This chart from the Financial Times—arguably the defining trend chart of COVID-19—shows the different case trajectories for a number of different countries, clearly illustrating where countries have more successfully mitigated the virus (Japan) and where they haven’t (United States).
The New York Times decided to visualize testing data from the COVID-19 Tracking Project in a way that shows the U.S.’s testing rates in comparison to other countries, and also measures the different states against each other (the scrolling technique for displaying the data here is especially effective in how it parcels out information).
Understanding the economic impacts
COVID-19’s impact on the economy is unprecedented. Across the world, businesses are shutting down, economies are grinding to a halt, and people across sectors are facing record job losses. Good visualizations can dive into the data and show the impacts in historical context, and also illustrate how unevenly different populations and sectors are feeling them.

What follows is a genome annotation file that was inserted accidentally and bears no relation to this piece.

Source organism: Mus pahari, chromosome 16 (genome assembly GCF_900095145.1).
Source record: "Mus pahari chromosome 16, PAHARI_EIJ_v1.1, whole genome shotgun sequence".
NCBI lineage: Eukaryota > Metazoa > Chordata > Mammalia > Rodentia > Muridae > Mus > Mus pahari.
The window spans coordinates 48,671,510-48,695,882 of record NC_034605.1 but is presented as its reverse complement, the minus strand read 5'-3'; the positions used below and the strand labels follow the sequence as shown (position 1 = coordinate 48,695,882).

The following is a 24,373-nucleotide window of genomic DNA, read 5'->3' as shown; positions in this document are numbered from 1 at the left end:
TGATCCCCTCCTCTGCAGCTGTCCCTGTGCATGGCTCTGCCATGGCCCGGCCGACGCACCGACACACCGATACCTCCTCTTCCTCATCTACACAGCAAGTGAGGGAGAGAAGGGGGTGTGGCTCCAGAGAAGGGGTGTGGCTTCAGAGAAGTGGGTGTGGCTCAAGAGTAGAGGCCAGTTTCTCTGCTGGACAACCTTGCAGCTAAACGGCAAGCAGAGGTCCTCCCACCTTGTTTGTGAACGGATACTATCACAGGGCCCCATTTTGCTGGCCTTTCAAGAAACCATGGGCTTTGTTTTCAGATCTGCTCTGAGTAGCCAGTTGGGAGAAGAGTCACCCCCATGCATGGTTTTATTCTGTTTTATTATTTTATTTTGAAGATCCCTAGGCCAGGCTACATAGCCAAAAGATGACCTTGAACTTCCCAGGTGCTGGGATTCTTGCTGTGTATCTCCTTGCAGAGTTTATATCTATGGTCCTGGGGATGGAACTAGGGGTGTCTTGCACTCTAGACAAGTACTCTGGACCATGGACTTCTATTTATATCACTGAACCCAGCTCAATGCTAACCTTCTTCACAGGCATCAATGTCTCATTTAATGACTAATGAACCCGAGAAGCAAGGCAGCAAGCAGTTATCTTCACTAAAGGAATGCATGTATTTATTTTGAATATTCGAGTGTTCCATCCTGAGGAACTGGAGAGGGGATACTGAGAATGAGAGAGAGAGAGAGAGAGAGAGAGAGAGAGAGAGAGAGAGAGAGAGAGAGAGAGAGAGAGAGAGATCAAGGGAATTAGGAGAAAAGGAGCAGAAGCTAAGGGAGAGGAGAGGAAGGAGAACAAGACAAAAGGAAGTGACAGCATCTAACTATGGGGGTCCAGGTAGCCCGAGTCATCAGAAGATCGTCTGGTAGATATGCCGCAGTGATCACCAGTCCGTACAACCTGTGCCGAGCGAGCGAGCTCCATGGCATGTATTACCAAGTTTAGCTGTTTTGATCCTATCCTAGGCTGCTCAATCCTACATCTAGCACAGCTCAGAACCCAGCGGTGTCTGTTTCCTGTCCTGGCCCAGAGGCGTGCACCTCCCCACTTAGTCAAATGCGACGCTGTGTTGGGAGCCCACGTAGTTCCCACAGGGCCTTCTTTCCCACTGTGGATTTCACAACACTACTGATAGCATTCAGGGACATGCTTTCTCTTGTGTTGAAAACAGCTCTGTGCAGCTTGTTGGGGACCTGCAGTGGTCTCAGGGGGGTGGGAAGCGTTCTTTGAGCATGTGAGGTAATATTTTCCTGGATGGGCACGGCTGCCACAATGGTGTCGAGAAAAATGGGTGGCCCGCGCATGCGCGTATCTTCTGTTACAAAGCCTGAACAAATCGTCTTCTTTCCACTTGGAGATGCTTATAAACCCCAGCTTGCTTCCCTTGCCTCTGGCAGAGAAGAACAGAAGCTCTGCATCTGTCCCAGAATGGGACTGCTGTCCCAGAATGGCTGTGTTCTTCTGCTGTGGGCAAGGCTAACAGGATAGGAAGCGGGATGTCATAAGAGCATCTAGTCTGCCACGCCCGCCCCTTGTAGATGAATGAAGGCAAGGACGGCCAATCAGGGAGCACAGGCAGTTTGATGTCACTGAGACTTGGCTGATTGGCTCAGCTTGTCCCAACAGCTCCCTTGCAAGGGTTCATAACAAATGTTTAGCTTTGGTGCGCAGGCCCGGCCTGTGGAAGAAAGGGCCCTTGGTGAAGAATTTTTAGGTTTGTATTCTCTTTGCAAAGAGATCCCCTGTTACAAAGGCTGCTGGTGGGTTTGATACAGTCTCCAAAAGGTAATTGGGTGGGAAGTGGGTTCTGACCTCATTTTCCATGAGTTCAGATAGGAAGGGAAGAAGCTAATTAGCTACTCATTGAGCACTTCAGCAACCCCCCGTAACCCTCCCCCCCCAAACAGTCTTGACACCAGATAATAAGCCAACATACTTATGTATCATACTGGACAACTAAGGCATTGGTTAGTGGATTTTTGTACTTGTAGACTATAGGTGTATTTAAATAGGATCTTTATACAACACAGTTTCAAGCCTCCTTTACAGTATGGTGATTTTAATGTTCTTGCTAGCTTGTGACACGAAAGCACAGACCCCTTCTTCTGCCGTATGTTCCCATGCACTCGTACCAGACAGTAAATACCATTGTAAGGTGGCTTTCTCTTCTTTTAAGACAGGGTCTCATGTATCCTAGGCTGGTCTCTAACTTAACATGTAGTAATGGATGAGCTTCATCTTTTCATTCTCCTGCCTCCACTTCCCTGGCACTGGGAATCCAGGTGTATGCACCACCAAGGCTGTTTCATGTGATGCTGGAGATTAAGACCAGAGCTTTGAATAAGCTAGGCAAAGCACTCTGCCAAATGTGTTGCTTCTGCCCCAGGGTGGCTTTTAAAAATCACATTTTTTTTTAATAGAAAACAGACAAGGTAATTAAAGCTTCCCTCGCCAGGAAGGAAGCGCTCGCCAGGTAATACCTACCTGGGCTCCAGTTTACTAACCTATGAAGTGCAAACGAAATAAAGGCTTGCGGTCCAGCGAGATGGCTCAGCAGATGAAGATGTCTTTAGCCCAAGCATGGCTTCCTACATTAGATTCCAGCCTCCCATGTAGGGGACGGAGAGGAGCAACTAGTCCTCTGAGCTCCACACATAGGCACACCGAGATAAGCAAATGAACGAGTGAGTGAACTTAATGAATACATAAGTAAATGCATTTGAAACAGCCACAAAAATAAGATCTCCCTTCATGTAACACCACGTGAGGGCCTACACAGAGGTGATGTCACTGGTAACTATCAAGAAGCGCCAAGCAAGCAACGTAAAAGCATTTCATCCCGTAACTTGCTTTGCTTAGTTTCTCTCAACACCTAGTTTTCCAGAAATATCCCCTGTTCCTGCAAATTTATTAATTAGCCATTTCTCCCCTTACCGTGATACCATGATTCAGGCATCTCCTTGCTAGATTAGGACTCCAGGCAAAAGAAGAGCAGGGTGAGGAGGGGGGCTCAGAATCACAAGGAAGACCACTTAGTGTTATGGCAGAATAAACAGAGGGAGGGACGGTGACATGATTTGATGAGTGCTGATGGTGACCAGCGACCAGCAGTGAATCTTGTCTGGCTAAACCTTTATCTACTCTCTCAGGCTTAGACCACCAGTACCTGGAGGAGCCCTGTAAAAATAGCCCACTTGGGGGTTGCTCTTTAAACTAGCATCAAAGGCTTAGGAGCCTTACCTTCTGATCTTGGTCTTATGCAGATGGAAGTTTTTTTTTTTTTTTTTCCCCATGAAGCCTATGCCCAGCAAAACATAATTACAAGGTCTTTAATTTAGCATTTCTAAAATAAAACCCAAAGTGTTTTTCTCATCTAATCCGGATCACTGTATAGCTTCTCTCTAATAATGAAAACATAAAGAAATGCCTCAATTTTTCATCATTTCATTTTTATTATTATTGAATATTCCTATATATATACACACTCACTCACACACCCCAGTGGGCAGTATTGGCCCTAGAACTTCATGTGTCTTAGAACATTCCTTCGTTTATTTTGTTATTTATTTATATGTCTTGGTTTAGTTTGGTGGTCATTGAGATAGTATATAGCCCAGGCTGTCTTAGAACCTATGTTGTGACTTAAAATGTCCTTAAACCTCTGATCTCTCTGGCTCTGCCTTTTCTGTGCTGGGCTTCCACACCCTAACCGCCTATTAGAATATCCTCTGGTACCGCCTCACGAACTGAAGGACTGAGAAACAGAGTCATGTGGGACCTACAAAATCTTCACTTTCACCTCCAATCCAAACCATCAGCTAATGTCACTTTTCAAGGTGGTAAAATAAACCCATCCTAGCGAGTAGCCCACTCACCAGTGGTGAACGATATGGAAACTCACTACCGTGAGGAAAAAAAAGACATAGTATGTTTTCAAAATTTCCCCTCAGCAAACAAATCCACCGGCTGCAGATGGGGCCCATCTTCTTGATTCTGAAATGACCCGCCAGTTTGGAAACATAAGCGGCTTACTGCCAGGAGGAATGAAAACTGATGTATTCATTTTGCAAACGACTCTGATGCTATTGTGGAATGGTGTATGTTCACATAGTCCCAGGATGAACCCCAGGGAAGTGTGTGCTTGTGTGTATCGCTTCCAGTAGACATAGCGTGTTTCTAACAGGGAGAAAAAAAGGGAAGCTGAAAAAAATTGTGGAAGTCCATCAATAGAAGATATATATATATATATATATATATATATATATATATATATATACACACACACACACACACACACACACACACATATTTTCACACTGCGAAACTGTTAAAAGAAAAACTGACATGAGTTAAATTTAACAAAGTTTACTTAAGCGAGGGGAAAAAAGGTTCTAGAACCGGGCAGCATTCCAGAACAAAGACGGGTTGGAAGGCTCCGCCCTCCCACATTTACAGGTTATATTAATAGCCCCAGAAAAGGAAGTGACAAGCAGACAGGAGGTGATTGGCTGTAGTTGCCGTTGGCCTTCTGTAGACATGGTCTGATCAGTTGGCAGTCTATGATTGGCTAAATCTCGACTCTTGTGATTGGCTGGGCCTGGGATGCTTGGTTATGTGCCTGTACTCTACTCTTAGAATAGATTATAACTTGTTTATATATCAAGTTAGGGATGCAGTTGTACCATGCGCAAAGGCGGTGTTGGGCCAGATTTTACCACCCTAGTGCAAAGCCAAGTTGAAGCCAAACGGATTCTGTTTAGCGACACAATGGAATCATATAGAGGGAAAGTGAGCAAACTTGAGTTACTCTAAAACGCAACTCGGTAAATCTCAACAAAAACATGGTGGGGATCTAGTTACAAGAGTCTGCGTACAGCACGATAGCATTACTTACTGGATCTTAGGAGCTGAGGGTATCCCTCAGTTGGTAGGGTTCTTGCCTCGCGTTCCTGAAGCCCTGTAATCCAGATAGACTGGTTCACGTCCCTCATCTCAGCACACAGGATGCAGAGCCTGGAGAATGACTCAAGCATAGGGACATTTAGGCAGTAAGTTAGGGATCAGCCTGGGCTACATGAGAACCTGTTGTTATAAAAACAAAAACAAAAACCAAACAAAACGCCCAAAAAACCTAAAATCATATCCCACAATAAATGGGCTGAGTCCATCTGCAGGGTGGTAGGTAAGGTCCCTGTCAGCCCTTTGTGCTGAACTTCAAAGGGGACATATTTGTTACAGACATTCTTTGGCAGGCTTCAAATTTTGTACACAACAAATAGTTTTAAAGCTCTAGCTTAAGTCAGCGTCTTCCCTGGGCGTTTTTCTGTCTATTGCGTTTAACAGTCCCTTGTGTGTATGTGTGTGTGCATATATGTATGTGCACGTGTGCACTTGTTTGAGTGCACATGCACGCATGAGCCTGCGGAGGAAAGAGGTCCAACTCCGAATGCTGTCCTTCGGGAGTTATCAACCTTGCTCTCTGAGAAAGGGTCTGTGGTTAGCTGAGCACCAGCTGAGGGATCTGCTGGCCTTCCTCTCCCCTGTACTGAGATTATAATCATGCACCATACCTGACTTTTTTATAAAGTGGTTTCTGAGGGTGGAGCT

To illustrate the alarming rise in unemployment in the U.S., The New York Times created this striking visualization that immediately made the reality of the situation clear to anyone who looked at it (and yes, that last bar would be well off the page by now as unemployment numbers keep growing).
Diving more granularity into the pandemic’s impact on employment and the economy, Reuters created a series of charts that break down unemployment numbers by sector, age, race, and education level. They’re not the slickest vizzes, but make it very clear which groups are hardest-hit.
Another way to understand the economic impacts of COVID-19 is to look at the ways in which preexisting economic disparities are affecting people’s ability to comply with important measures like social distancing. The New York Times has created an incredible set of scrolling graphics that shows that people in the wealthiest 10% have been able to limit their movements more than those in the poorest 10%.